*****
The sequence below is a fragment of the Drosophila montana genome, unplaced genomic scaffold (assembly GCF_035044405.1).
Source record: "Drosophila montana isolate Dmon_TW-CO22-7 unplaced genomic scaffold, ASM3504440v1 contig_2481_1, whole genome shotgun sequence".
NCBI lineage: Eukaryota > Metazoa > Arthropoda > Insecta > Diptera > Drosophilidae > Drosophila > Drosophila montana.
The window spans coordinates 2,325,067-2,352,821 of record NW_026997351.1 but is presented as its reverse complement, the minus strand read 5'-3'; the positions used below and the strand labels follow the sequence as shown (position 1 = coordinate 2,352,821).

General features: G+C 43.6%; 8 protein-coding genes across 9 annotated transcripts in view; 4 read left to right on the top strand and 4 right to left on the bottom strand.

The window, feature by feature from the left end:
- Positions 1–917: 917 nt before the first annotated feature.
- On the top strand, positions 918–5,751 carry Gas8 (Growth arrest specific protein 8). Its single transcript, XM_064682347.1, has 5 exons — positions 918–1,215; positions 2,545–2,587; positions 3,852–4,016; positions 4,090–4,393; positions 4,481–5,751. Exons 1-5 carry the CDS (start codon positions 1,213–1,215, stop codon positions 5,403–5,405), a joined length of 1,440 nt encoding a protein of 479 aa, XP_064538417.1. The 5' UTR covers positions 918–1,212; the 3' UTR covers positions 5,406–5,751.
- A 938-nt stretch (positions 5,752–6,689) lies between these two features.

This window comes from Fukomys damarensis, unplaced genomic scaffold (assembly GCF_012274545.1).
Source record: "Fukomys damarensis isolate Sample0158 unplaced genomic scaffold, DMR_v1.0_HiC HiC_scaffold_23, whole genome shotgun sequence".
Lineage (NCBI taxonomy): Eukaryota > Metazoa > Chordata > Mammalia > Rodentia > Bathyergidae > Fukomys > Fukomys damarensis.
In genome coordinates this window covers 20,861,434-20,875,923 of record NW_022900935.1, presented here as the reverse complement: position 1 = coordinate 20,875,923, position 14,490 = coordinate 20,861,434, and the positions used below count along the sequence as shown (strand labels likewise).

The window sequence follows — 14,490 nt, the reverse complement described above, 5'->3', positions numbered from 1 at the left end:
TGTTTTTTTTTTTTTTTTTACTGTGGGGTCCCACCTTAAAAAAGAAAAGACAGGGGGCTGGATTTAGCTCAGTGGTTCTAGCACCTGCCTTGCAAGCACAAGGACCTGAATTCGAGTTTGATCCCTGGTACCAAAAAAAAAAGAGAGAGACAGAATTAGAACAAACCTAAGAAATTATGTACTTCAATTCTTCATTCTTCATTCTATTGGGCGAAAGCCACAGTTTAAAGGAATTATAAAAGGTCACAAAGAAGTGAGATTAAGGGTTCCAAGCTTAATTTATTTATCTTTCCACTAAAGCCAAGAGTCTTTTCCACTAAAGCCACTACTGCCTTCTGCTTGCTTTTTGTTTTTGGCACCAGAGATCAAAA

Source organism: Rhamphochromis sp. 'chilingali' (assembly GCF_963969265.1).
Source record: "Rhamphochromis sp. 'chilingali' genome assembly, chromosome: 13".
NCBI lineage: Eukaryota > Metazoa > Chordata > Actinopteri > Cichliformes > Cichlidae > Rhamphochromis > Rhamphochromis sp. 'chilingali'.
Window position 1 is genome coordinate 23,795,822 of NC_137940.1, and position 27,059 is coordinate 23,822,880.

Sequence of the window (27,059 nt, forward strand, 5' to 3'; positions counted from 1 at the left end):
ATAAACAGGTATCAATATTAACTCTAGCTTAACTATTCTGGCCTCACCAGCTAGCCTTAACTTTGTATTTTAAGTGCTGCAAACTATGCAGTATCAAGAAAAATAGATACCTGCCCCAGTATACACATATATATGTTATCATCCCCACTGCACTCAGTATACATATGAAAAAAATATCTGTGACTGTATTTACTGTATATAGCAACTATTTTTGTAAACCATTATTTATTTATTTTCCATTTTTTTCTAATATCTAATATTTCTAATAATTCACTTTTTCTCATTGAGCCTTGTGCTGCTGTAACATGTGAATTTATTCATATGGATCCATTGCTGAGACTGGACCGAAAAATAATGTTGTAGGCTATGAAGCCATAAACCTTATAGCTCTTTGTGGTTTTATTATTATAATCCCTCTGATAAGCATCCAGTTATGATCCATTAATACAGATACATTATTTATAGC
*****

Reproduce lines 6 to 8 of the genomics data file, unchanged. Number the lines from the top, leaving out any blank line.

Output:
The window, feature by feature from the left end:
- Positions 1–917: 917 nt before the first annotated feature.
- On the top strand, positions 918–5,751 carry Gas8 (Growth arrest specific protein 8). Its single transcript, XM_064682347.1, has 5 exons — positions 918–1,215; positions 2,545–2,587; positions 3,852–4,016; positions 4,090–4,393; positions 4,481–5,751. Exons 1-5 carry the CDS (start codon positions 1,213–1,215, stop codon positions 5,403–5,405), a joined length of 1,440 nt encoding a protein of 479 aa, XP_064538417.1. The 5' UTR covers positions 918–1,212; the 3' UTR covers positions 5,406–5,751.